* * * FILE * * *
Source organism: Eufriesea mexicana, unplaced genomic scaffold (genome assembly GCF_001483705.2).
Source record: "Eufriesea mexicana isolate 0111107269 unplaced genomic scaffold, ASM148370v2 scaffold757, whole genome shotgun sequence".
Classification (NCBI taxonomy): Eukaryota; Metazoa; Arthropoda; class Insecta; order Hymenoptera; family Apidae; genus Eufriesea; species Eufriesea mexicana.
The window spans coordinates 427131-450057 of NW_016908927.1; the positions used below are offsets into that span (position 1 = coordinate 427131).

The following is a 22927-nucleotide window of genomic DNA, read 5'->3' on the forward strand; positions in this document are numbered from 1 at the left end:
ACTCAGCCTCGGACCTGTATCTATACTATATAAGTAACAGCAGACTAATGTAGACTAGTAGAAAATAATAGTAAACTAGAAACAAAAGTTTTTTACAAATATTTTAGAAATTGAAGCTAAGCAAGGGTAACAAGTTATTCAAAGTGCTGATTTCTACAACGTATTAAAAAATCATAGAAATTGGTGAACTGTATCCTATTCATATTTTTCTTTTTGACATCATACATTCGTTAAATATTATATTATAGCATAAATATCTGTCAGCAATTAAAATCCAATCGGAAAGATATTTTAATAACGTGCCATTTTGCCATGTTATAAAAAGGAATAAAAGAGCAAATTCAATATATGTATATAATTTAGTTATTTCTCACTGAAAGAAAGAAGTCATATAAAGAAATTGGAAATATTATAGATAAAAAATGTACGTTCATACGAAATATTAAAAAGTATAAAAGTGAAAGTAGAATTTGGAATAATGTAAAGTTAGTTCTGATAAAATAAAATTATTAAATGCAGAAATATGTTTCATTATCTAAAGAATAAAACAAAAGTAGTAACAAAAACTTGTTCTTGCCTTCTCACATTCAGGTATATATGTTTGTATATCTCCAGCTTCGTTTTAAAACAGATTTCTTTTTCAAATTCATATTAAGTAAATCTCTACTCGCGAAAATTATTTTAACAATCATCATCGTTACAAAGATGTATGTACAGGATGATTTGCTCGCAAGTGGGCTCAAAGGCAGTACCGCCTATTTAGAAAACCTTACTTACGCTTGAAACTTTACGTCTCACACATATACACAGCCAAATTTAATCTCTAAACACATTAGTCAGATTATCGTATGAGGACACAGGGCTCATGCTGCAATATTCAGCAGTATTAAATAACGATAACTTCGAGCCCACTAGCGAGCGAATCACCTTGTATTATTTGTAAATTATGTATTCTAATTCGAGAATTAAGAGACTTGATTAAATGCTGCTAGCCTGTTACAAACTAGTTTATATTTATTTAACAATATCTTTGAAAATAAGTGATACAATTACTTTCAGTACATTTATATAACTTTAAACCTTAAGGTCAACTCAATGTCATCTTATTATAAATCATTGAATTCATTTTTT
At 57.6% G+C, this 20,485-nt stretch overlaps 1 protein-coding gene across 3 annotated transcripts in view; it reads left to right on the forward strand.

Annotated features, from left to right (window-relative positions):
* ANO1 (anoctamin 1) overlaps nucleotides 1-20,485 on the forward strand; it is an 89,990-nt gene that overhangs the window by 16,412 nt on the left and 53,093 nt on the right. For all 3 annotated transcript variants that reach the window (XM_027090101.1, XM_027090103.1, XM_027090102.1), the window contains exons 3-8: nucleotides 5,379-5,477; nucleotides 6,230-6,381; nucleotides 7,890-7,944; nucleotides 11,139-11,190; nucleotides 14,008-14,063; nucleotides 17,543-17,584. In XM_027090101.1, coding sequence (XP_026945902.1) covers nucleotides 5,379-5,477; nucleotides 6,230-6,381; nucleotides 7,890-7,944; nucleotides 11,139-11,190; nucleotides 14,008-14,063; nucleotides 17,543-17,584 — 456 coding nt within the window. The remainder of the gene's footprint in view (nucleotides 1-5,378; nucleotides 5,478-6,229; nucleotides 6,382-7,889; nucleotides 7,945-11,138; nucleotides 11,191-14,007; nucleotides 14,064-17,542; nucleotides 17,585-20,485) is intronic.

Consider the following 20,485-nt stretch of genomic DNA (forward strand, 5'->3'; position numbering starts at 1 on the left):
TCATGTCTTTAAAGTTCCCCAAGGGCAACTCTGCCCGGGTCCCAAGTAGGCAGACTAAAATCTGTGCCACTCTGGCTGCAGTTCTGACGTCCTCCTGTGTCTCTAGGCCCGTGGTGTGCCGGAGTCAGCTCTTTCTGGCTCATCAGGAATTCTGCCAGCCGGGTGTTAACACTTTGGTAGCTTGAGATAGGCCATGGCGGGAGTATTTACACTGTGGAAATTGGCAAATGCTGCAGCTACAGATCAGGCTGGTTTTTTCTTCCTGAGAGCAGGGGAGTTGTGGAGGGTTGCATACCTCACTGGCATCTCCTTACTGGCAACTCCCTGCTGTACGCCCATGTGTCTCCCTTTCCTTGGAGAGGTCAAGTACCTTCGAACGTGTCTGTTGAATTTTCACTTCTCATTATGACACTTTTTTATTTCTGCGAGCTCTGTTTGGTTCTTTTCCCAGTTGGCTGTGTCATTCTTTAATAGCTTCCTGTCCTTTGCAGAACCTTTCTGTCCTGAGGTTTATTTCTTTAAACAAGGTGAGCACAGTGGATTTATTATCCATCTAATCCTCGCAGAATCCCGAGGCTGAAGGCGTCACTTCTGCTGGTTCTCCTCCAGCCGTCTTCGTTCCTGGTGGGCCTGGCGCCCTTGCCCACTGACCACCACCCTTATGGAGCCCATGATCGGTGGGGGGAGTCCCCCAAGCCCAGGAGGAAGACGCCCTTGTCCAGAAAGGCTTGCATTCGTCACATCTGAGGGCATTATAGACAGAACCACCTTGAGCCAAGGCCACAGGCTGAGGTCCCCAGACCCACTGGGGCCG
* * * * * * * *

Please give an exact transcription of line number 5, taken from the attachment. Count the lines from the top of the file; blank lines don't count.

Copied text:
The following is a 22927-nucleotide window of genomic DNA, read 5'->3' on the forward strand; positions in this document are numbered from 1 at the left end: